Wayward Kitsune

Matilda - Roald Dahl, Quentin Blake For the full review, please visit Thoughts and Pens

I don’t know about you but my Y/A years have been in a way shaped by Roald Dahl and his stories. Roald Dahl may have come late into my life—with me preferring to spend my childhood playing under the sun rather than read book indoors—but they never failed to remind me of the importance of goodness and that unpleasant deeds would always reap retribution either directly or indirectly. And this perhaps is best conveyed by Roald Dahl’s Matilda.
The story of Matilda brings us to the lives of the Wormwood family members who—except for Matilda—were not only crooked but cruel as well. Mr. and Mrs. Wormwood were so immersed in their world of crookedness that they failed to see that they have been blessed with a gifted child, Matilda. Instead of praising Matilda’s feat of brilliance, they thought that she was an ignorant little twit. And as if the gods are conspiring against her, Matilda’s headmistress—the Trunchbull—at school was ten times more horrible and whose favorite plaything were kids. Matilda must rise up to the challenge and get rid of the Trunchbull for good.

While full of engaging and humorous scenes, Matilda is an honest story about the two faces of human nature, the good and the bad. The early chapters gave us a clear picture that cruelty starts at home. Mr. and Mrs. Wormwood’s refusal or more likely ignorance of Matilda’s gift and chastising her for being an annoying chatterbox is already tantamount to child abuse. And this became even clearer when they decided to leave Matilda behind without a qualm. Then there’s the ugly side of leadership represented by the menacing Trunchbull who was not only a usurper but a big time bully as well who will definitely ruin a kid’s childhood.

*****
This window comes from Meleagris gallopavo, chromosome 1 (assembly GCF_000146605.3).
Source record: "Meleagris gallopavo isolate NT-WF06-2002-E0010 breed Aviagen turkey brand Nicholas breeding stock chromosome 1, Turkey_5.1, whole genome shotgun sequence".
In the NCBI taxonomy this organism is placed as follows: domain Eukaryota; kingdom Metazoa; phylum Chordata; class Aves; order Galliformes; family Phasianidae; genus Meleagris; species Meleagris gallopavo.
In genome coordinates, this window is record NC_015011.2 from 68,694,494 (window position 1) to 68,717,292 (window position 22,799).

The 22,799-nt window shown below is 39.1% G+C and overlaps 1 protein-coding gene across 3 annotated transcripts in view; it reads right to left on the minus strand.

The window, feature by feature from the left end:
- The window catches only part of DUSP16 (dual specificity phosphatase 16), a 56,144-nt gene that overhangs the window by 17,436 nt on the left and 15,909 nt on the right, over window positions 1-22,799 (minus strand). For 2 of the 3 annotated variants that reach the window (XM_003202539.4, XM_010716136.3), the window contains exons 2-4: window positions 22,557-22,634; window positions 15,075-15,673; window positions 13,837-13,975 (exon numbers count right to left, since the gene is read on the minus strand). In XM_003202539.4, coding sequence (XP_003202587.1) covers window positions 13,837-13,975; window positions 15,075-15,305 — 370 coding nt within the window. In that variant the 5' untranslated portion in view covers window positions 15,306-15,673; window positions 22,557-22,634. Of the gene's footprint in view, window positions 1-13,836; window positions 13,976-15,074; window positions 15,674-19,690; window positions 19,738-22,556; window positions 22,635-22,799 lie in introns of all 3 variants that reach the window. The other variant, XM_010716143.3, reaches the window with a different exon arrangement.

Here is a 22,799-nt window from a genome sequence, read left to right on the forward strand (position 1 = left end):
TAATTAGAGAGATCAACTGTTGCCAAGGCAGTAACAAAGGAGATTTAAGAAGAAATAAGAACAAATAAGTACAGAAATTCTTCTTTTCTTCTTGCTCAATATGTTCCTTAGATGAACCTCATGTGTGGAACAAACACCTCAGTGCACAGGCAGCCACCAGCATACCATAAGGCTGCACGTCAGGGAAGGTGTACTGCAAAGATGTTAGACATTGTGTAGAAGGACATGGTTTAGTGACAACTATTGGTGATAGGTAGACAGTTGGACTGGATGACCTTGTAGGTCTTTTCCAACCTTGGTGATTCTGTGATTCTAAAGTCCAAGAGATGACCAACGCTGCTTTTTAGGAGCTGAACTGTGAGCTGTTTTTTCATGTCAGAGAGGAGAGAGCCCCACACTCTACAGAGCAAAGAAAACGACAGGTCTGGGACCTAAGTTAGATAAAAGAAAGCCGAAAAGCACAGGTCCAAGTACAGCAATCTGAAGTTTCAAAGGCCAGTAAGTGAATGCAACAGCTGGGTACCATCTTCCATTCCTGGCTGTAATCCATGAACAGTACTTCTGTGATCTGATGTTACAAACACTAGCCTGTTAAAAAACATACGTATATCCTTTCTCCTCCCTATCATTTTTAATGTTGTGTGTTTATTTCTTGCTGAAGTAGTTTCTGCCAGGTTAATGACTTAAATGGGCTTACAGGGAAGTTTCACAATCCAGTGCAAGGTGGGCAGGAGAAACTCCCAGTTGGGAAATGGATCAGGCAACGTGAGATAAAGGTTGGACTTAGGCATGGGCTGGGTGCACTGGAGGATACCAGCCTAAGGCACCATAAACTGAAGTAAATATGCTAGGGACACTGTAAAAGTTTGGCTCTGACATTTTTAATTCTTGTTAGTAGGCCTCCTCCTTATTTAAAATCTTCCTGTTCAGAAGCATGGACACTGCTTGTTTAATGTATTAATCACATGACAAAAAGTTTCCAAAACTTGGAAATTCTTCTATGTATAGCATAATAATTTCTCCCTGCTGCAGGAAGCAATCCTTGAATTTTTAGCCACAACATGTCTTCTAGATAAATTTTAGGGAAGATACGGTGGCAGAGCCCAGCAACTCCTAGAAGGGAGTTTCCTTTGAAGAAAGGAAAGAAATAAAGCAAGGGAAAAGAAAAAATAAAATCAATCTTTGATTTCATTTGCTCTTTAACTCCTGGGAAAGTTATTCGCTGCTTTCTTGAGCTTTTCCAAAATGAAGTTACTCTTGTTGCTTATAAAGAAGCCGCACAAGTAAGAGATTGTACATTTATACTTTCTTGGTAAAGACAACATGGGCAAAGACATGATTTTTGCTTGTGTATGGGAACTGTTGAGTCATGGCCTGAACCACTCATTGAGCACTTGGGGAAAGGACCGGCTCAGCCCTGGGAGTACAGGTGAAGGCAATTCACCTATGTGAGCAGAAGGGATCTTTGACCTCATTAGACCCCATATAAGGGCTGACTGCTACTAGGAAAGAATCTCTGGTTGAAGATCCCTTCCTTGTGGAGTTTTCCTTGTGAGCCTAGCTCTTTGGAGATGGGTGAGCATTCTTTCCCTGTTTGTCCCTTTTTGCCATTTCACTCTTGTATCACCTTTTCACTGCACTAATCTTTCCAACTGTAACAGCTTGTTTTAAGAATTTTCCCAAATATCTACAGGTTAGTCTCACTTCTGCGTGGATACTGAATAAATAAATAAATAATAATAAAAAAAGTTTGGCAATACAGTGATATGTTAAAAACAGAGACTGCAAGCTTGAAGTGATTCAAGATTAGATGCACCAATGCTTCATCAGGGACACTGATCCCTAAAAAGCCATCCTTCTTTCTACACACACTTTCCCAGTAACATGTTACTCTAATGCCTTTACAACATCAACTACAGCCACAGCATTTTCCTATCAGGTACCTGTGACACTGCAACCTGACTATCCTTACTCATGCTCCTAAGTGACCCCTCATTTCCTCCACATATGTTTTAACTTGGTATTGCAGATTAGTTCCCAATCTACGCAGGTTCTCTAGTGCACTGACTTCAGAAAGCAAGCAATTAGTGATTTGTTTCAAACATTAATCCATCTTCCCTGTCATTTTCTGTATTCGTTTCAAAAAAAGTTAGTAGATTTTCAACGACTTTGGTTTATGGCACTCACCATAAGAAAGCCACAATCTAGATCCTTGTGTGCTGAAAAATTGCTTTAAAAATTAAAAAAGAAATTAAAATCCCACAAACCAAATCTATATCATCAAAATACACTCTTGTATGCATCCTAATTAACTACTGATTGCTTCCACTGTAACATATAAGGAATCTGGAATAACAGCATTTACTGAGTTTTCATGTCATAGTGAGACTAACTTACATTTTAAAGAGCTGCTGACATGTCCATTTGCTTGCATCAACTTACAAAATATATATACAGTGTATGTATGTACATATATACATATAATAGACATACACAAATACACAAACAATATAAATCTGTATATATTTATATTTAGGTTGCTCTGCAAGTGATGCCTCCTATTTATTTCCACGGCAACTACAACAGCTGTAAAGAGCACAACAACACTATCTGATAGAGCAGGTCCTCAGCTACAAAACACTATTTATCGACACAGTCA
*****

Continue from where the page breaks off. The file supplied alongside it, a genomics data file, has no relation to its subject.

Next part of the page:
On the other hand, despite growing up in a dysfunctional household, Matilda remained pure and rose from the baser nature of human ugliness. Her principle as young girl is no mean as she refused to be corrupted by her parents’ shady ways. Instead, she assertively took actions to ensure that the bullies got their own dose of medicine. Matilda’s ingenuity, courage and compassion are the things that really draw me to it. The laughter and the fluffiness were just an added bonus.
Matilda will surely captivate the hearts of the readers.